The executive in charge of U.S. Bank's retail branches will retire next spring, and the company said Wednesday his departure will trigger a transition in leadership ranks that will include the creation of a chief digital officer position.
John Elmore, 62, is leaving after 30 years at Minneapolis-based U.S. Bank. He has been a vice chairman and senior executive in charge of its 3,045 branches in 25 states since March 2013.
"John is an exceptional leader who will leave behind a distinguished legacy of professional achievement and personal integrity," Andy Cecere, chief executive of U.S. Bancorp, the bank's parent company, said in a statement.
With the departure, U.S. Bank will combine the two business units that encompass its retail bank operations, one called Community Banking and Branch Delivery and the other called Consumer Banking Sales and Support, into a new unit called Consumer and Business Banking.
Tim Welsh, vice chairman for the Consumer Banking Sales and Support unit, will lead the combined unit and continue reporting to Cecere.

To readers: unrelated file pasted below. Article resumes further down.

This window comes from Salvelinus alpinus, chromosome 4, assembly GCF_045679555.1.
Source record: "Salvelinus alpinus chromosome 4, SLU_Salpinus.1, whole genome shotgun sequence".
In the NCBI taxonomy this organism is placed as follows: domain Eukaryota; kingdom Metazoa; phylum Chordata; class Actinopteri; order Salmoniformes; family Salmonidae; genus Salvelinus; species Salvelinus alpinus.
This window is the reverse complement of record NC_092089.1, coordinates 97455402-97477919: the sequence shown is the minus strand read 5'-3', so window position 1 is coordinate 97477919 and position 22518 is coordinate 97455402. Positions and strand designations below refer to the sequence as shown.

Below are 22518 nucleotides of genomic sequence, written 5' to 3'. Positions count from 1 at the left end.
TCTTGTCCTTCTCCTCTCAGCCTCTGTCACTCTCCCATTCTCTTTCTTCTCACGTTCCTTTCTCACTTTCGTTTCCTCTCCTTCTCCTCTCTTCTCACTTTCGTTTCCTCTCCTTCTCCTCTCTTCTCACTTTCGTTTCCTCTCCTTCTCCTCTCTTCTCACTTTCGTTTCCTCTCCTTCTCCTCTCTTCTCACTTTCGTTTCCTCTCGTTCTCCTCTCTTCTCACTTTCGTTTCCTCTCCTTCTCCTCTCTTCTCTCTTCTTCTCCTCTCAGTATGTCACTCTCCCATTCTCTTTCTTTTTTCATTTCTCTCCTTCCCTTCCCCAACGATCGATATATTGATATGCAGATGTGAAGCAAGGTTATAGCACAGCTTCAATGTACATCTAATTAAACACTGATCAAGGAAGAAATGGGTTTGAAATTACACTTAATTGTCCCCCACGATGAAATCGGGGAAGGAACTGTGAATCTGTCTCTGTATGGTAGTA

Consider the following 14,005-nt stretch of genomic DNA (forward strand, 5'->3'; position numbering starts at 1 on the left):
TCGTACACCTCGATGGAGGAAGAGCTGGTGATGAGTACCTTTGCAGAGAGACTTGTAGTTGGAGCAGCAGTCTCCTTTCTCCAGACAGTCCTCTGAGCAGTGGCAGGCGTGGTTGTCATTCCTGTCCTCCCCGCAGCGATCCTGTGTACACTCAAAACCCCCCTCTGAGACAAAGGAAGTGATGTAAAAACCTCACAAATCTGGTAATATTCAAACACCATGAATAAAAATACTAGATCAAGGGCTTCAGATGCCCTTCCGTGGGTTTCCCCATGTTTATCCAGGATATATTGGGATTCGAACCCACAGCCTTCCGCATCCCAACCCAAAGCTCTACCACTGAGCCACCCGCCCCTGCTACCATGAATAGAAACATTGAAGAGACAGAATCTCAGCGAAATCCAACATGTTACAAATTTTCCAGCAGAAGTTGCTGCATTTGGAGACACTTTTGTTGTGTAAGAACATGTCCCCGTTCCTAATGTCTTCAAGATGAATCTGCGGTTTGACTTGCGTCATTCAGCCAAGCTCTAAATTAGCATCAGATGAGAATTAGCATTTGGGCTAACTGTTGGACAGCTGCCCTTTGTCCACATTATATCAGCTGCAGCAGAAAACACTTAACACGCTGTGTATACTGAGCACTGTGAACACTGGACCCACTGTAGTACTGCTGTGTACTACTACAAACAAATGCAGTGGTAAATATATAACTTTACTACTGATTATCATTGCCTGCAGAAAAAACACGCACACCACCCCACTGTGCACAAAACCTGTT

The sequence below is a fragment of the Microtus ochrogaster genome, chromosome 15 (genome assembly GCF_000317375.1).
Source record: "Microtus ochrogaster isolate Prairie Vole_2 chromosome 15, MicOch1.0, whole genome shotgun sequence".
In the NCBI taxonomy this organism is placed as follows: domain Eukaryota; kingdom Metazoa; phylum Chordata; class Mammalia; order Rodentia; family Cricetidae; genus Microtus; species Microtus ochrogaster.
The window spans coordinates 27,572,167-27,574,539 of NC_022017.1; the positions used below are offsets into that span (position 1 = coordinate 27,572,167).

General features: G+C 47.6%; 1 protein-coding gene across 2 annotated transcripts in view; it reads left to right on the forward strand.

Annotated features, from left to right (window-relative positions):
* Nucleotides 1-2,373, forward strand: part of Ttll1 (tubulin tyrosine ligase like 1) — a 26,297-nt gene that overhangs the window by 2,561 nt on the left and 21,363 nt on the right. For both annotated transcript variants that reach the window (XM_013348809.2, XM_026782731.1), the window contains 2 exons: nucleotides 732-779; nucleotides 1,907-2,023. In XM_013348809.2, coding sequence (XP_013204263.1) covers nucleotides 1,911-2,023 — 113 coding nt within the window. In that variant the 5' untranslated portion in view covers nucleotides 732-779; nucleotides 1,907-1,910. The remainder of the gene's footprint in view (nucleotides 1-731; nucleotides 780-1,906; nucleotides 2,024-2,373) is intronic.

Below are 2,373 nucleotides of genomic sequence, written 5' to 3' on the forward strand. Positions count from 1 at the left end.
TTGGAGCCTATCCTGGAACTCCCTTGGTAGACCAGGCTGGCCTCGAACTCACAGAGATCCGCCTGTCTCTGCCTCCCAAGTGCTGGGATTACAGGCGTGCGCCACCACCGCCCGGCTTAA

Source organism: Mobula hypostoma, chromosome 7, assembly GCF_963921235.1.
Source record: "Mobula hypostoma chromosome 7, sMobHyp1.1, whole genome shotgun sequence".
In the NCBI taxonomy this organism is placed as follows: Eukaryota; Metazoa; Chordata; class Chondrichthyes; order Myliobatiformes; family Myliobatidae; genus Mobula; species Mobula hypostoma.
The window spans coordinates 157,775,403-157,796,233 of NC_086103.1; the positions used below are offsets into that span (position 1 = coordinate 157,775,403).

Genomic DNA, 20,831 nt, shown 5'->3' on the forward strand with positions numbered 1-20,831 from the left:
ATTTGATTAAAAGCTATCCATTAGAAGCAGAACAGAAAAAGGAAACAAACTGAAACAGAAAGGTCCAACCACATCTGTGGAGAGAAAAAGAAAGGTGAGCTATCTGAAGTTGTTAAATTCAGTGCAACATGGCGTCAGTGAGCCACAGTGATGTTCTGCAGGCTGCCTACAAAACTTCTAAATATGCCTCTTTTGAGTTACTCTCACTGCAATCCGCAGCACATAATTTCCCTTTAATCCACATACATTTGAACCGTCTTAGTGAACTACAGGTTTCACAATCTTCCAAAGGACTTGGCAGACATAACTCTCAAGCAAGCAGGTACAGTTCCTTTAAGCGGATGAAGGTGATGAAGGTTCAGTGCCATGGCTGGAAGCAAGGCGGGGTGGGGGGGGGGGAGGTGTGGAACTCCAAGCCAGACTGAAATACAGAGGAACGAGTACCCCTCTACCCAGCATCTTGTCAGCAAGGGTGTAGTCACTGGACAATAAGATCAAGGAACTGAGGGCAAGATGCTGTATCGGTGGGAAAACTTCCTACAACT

In addition, the company will begin looking for a chief digital officer, a new position at the company that will influence how U.S. Bank interacts with consumers in the future and form other digital strategies. The new executive will also report to Cecere.
Like many businesses, U.S. Bank is adjusting to how digital technology allows customers to interact with it differently, pushing it to create new products and services via digital devices while preserving much of its traditional face-to-face work.
For more than a year, the company has publicly declared itself to be a "digital first" company and told investors to expect more capital spending on technology-related initiatives. The creation of the chief digital officer position is another step in that process.
"John's departure provides us with an opportunity to rethink our retail banking organization and to create the best possible structure that aligns with our vision for the future," Cecere said. "The banking industry is in a period of dynamic change and it is important for U.S. Bank to continue evolving."